1

This is a Catch 22 you're in. You're trying to install something python-related that was made for Python v2, not 3, but the default version used and installed on your system IS v3. The module mentioned is now called configparser in Python 3, whilst it was called ConfigParser in Python 2. As we're on an OS where case sensitivity is very important, the ...


7

There is a timestamp_timeout option in your /etc/sudoers... Example: to get password remembered for 5 hours Defaults timestamp_timeout=300


18

There is timestamp_timeout option in your /etc/sudoers. You can set up this option to number of minutes. After that time it will ask for password again. More info in man sudoers. And make sure you edit your sudoers file using visudo, which checks your syntax and which will not leave you with wrong configuration and inaccessible sudo.


1

So, finally I got the answer to your problem. Your ECHO environment variable consists of /usr/local/sbin:/sbin:/bin:/usr/sbin:/usr/local/bin:/opt/aws/bin:/root/bin. But, it doesn't contain /usr/bin. When I do which yum OR which sudo in my CentOS, the output I get is that these executables are located in /usr/bin. So, the only way I think it'd work is ...


6

To be honest, if you're going to allow users to run everything except a few commands, you're going to run into problems. For example, you're disallowing access to the user* commands yet users can still run vipw or even just edit the password and shadow files using a text editor. And if you lock down access to vi for example, what's do prevent them ...


1

Don't take ownership of /usr/local. Use sudo to install software. But use your own account to build it. git clone … # or tar -x or … cd … ./configure make sudo make install Why not take ownership of /usr/local? You nailed it. That would allow any program running on your account to write there. Against a malicious program, you've lost anyway — infecting ...


0

Run sudo visudo or alternatively open /etc/sudoers Check for the line secure_paths="/usr/local/sbin:/usr/local/bin:/usr/sbin:/usr/bin:/sbin:/bin", If your Java is located somewhere else add that path to this list.


1

Browsing as guest, open Crosh (ctrl+alt+t) and run shell Does that work? Can you log in as 'chronos' without a password? Alternatively open VT2 shell (ctrl+alt+F2) Can you log in as 'chronos' in VT2 without password? If so, you should be able to use 'sudo' without a password in that environment. Have you setup any Google accounts and ...


0

Most build systems honor --prefix=$path where /usr/local is usually the default. So normally you build + test + install, where the build + test step can occur anywhere you have write permission + the install step is usually... sudo make install (installs into --prefix) One way to setup your build environment is to have a build directory with a work + ...


1

Approaches There are 2 approaches to this solution. /usr/local/{src,bin} is for custom built software installed by the System Admin, ie, root, in which case sudo or su - should always be used, making this question a moot point. Install pre-compiled binary updates, i.e those found in your distributions package management mechanism, but unsupported versions ...


2

There are two common ways to execute commands as the administrator: with su or with sudo. The su command requires the root password, and can be used by any user who knows the root password. The sudo command asks for your own password, and can only be used by users who have been authorized by the administrator. (Both commands can be configured differently, ...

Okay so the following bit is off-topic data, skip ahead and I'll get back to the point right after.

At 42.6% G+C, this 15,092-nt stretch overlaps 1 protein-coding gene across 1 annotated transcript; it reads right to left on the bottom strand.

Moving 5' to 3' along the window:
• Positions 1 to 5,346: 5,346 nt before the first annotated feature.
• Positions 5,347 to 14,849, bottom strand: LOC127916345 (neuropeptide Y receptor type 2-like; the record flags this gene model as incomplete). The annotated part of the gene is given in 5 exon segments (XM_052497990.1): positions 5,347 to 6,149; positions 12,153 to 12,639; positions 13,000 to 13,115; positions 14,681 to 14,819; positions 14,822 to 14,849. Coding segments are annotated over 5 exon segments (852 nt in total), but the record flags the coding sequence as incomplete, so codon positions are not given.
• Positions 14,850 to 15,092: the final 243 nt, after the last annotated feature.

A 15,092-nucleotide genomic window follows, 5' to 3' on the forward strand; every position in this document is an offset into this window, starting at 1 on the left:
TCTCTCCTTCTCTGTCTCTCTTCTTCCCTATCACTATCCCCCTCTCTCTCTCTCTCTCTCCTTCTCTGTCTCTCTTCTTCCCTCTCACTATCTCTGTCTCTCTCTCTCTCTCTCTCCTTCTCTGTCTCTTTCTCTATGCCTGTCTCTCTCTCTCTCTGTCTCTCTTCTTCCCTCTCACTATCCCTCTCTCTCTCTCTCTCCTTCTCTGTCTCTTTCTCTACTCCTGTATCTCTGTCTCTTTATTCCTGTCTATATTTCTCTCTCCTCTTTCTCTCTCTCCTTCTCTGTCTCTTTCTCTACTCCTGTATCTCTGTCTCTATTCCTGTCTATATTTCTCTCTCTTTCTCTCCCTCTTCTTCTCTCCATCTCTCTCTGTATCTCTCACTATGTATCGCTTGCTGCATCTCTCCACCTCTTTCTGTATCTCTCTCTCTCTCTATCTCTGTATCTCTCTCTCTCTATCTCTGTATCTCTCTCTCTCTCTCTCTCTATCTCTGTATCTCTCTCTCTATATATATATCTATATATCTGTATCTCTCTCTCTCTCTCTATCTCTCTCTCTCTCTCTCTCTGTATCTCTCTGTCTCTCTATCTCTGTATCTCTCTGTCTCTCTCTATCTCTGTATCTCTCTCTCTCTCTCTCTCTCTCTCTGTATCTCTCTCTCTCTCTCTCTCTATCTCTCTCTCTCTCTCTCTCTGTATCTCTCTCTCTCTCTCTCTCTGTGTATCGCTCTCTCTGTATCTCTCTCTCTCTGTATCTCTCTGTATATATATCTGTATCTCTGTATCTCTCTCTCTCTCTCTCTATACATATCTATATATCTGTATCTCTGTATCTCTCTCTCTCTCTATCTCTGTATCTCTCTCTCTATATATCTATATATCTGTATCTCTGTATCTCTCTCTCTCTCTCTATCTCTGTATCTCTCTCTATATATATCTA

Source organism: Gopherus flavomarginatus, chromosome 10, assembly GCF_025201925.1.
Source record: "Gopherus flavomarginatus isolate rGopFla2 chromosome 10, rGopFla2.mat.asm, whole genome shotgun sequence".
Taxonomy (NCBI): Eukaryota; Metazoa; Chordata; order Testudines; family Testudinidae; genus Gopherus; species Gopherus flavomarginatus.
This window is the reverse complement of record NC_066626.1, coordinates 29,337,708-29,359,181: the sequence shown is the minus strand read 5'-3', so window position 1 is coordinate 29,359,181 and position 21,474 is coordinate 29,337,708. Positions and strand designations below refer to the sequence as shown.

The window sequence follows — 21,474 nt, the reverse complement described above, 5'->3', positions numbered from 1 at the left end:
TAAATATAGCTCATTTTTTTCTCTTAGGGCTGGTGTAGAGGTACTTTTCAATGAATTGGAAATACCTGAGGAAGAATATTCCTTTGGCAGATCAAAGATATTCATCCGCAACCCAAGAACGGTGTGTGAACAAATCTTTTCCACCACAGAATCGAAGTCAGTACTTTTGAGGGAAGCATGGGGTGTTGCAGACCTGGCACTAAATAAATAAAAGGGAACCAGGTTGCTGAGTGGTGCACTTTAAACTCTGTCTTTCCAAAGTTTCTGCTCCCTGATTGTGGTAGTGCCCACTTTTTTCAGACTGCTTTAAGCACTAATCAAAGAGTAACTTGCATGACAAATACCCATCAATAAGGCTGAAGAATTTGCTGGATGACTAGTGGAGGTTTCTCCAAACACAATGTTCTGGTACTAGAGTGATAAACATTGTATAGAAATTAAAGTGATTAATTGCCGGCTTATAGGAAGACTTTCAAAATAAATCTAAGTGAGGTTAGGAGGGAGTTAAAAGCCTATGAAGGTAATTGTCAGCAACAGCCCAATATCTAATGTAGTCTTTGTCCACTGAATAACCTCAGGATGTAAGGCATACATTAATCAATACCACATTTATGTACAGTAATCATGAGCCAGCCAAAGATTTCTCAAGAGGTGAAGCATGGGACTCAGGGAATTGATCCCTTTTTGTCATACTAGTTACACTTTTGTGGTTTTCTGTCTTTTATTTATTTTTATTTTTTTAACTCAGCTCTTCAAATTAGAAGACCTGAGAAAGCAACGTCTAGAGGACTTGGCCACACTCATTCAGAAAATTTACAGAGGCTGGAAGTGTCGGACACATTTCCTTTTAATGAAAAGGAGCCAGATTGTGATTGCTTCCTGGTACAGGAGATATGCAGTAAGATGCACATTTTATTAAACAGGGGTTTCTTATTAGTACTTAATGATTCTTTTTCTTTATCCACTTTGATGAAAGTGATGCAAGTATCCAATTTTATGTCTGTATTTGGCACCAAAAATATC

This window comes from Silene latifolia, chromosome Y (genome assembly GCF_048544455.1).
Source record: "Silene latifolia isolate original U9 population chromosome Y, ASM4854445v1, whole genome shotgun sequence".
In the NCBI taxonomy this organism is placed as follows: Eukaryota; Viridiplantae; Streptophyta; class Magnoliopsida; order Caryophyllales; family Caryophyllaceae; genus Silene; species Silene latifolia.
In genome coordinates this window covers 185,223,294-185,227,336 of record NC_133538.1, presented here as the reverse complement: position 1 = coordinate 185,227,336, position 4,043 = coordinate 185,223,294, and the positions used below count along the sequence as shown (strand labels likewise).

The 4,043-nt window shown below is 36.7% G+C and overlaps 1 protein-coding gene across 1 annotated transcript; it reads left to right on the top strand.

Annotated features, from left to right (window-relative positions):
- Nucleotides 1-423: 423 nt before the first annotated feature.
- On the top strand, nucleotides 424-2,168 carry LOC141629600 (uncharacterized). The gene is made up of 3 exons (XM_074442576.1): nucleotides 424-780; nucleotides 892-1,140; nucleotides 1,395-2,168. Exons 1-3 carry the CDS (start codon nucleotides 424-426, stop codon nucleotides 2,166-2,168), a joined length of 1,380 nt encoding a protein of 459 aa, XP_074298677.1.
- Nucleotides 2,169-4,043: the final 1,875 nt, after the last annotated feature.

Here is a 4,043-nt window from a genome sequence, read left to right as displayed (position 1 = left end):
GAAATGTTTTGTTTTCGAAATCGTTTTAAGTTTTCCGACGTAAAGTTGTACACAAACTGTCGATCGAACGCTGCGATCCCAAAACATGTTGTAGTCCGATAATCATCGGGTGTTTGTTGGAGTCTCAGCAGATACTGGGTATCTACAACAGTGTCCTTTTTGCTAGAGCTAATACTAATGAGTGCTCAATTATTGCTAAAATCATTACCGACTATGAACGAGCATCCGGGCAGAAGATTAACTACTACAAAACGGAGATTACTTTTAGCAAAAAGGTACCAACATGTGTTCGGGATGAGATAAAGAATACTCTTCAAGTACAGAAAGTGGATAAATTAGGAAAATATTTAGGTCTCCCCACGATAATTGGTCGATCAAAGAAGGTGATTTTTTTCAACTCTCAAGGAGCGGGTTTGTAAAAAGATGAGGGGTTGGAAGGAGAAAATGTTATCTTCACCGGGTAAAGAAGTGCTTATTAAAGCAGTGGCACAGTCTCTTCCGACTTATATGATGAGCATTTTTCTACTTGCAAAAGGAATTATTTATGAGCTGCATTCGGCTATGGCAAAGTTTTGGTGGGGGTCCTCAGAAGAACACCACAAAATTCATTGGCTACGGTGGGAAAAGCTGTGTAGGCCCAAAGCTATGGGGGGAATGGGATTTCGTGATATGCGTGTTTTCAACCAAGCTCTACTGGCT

3

Sudo and the /etc/sudoers file aren't just for granting users full root access. You can edit the sudoers file with an existing sudo user, with the command sudo visudo You can group the commands that you want to grant access to like below: Cmnd_Alias SHUTDOWN_CMDS = /sbin/poweroff, /sbin/halt, /sbin/reboot Cmnd_Alias UPDATE_COMMANDS = /usr/bin/apt-get ...


0

Or simply add ravenous to the sudo group. Login as root or use su. Then to add the user to the sudo group use this: usermod -aG sudo ravenous A default install of the sudo package on most Linux systems already have the group sudo setup for access (I know debian does as thats what I use myself), so simply adding any username to that group will grant access ...


1

Log into root with the su command. check your users groups with the command "groups ravenous" (note groups) edit /etc/sudoers with, for example nano or vi "vi /etc/sudoers" scroll down to the part where you see groups that are uncommented (no # in front) and see if you are in that group (which your obviously are not) if any group is allowed you need to add ...


4

Add an entry into /etc/sudoers to permit user ravenous to run dpkg as root. See man page for sudo for more detail.


1

Try this command to su a command as different user. su user -c command could someone suggest how to run it with PATH exported?


3

You're executing the command sudo su - USER2; whoami; pwd on the remote host. Let's decompose that: Commands separated by a semicolon are executed in sequence. Thus the command sudo su - USER2 is executed first; then, when it finishes, whoami is executed, and finally pwd is executed. The command sudo su - USER2 starts a login shell as user USER2. This ...


2

You can configure mc to run an external editor, then start it like this: EDITOR=sudoedit SUDO_EDITOR=vim mc ($SUDO_EDITOR should point to your favourite editor). Then mc will run sudoedit when you press F4 to edit files.


1

As openvpn needs root privileges to set routes or ip addresses for an interface it is very uncommon to run it as a user, if possible at all. But the command not found is a simple PATH topic. Check sudo which openvpn where root calls the binary. Normally openvpn lives in /usr/sbin, a location for daemon programs, that are started as root and possible ...


0

If you can't edit /etc/sudoers file. follow this. it worked for me. cd /etc sudo su visudo -f sudoers


0

You don't those /dev links to do this. I know sudo will purge environment variables, but you can still pass variables through in the form of arguments since you're calling another shell anyway... sudo -u nobody bash -c ' a=$1; echo "$a" ' -- "$(echo aaa)" ...or... echo aaa | { sudo -u nobody bash -c ' a=$1; echo "$a" ' -- ...


0

First, my suggested solution is presented below. After this, each of the two errors that you observed are discussed. Suggested Solution Bash variables cannot hold a NUL character. Consequently, it is only possible to read an entire file into a bash variable if the file contains no such characters. Subject to this bash limitation, the following should ...


0

There's actually a fairly simple way to do this, by creating a Bash (or shell of your choice) script to restrict the modifications made to a particular file or directory. In your example, it would look like this: $ vi /usr/local/bin/mychmod #!/bin/bash chmod 777 /var/www/index.html Then you would change the sudoers file to allow www-data to execute ...